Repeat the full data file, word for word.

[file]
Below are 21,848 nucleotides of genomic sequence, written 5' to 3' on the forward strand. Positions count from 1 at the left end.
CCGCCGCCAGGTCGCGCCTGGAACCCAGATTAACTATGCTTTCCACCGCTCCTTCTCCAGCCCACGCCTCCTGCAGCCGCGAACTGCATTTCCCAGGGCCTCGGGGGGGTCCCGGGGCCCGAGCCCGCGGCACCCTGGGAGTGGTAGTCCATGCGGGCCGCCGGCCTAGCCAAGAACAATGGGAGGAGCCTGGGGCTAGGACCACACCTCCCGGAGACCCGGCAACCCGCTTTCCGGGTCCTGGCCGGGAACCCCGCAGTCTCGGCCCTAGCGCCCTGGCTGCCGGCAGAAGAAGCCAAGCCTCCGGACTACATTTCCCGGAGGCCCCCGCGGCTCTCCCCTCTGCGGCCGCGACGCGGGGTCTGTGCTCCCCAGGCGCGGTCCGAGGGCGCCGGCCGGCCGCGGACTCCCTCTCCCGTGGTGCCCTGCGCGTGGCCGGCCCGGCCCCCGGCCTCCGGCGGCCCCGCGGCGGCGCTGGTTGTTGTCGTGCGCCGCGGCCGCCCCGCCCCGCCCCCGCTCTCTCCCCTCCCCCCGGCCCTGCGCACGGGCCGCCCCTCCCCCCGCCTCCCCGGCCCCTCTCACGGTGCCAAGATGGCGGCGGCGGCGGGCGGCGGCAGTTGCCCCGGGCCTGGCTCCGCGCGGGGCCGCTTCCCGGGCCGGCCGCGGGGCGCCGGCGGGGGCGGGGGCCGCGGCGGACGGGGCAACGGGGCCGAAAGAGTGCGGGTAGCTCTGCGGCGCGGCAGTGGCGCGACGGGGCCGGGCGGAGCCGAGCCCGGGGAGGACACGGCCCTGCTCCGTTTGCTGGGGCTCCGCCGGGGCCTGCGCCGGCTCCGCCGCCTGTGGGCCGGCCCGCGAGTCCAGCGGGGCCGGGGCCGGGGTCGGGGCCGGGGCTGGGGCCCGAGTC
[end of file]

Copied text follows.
Below are 21,848 nucleotides of genomic sequence, written 5' to 3' on the forward strand. Positions count from 1 at the left end.
CCGCCGCCAGGTCGCGCCTGGAACCCAGATTAACTATGCTTTCCACCGCTCCTTCTCCAGCCCACGCCTCCTGCAGCCGCGAACTGCATTTCCCAGGGCCTCGGGGGGGTCCCGGGGCCCGAGCCCGCGGCACCCTGGGAGTGGTAGTCCATGCGGGCCGCCGGCCTAGCCAAGAACAATGGGAGGAGCCTGGGGCTAGGACCACACCTCCCGGAGACCCGGCAACCCGCTTTCCGGGTCCTGGCCGGGAACCCCGCAGTCTCGGCCCTAGCGCCCTGGCTGCCGGCAGAAGAAGCCAAGCCTCCGGACTACATTTCCCGGAGGCCCCCGCGGCTCTCCCCTCTGCGGCCGCGACGCGGGGTCTGTGCTCCCCAGGCGCGGTCCGAGGGCGCCGGCCGGCCGCGGACTCCCTCTCCCGTGGTGCCCTGCGCGTGGCCGGCCCGGCCCCCGGCCTCCGGCGGCCCCGCGGCGGCGCTGGTTGTTGTCGTGCGCCGCGGCCGCCCCGCCCCGCCCCCGCTCTCTCCCCTCCCCCCGGCCCTGCGCACGGGCCGCCCCTCCCCCCGCCTCCCCGGCCCCTCTCACGGTGCCAAGATGGCGGCGGCGGCGGGCGGCGGCAGTTGCCCCGGGCCTGGCTCCGCGCGGGGCCGCTTCCCGGGCCGGCCGCGGGGCGCCGGCGGGGGCGGGGGCCGCGGCGGACGGGGCAACGGGGCCGAAAGAGTGCGGGTAGCTCTGCGGCGCGGCAGTGGCGCGACGGGGCCGGGCGGAGCCGAGCCCGGGGAGGACACGGCCCTGCTCCGTTTGCTGGGGCTCCGCCGGGGCCTGCGCCGGCTCCGCCGCCTGTGGGCCGGCCCGCGAGTCCAGCGGGGCCGGGGCCGGGGTCGGGGCCGGGGCTGGGGCCCGAGTC